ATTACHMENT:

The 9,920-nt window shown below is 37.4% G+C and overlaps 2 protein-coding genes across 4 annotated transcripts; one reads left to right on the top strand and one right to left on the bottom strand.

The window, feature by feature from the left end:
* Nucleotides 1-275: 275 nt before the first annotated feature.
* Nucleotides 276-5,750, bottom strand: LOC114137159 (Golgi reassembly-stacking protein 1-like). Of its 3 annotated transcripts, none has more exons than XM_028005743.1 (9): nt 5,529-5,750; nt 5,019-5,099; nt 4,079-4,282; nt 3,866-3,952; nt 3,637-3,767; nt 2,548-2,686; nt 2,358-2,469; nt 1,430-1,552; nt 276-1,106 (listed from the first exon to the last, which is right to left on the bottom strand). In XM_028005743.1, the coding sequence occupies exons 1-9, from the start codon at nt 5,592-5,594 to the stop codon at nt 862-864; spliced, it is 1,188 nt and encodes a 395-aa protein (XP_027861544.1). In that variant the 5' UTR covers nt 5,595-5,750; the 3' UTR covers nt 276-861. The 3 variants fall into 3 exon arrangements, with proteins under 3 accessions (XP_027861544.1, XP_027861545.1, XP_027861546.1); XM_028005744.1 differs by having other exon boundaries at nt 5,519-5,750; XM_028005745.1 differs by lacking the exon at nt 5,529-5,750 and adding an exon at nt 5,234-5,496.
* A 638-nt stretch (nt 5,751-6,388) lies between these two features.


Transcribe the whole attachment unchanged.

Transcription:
The 9,920-nt window shown below is 37.4% G+C and overlaps 2 protein-coding genes across 4 annotated transcripts; one reads left to right on the top strand and one right to left on the bottom strand.

The window, feature by feature from the left end:
* Nucleotides 1-275: 275 nt before the first annotated feature.
* Nucleotides 276-5,750, bottom strand: LOC114137159 (Golgi reassembly-stacking protein 1-like). Of its 3 annotated transcripts, none has more exons than XM_028005743.1 (9): nt 5,529-5,750; nt 5,019-5,099; nt 4,079-4,282; nt 3,866-3,952; nt 3,637-3,767; nt 2,548-2,686; nt 2,358-2,469; nt 1,430-1,552; nt 276-1,106 (listed from the first exon to the last, which is right to left on the bottom strand). In XM_028005743.1, the coding sequence occupies exons 1-9, from the start codon at nt 5,592-5,594 to the stop codon at nt 862-864; spliced, it is 1,188 nt and encodes a 395-aa protein (XP_027861544.1). In that variant the 5' UTR covers nt 5,595-5,750; the 3' UTR covers nt 276-861. The 3 variants fall into 3 exon arrangements, with proteins under 3 accessions (XP_027861544.1, XP_027861545.1, XP_027861546.1); XM_028005744.1 differs by having other exon boundaries at nt 5,519-5,750; XM_028005745.1 differs by lacking the exon at nt 5,529-5,750 and adding an exon at nt 5,234-5,496.
* A 638-nt stretch (nt 5,751-6,388) lies between these two features.